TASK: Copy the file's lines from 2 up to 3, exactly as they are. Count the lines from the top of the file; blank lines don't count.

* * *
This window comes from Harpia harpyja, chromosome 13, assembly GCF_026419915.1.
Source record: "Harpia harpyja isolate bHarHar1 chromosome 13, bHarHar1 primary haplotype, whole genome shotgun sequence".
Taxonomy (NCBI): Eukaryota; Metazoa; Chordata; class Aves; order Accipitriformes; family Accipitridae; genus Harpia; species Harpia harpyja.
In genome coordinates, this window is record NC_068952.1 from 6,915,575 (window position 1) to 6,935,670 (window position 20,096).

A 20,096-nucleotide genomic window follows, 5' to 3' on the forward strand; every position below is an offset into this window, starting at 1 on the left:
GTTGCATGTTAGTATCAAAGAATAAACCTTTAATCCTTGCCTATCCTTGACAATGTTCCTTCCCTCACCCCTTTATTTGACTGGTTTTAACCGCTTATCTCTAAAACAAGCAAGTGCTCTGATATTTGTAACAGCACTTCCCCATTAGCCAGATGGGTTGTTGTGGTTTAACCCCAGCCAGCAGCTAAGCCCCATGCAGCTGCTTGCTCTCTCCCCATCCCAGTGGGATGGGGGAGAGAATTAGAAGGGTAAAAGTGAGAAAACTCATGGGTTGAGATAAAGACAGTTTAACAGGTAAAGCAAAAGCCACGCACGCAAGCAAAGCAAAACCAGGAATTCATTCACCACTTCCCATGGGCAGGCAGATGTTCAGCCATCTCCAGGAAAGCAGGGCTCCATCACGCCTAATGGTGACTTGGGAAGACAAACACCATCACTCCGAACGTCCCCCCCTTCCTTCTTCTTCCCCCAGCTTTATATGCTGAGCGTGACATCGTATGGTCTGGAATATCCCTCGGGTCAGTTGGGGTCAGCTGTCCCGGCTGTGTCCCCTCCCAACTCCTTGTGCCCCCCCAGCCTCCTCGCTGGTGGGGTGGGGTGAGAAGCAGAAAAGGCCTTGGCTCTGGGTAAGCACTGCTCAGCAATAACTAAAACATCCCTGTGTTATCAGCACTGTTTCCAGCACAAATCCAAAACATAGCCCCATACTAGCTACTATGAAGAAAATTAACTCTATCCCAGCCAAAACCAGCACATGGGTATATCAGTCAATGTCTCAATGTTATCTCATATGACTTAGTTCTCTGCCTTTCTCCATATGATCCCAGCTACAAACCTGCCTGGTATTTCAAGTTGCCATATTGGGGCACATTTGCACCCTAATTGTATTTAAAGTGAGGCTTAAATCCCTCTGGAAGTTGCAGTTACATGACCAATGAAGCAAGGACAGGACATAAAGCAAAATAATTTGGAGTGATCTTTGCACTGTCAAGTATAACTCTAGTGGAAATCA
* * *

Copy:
Source record: "Harpia harpyja isolate bHarHar1 chromosome 13, bHarHar1 primary haplotype, whole genome shotgun sequence".
Taxonomy (NCBI): Eukaryota; Metazoa; Chordata; class Aves; order Accipitriformes; family Accipitridae; genus Harpia; species Harpia harpyja.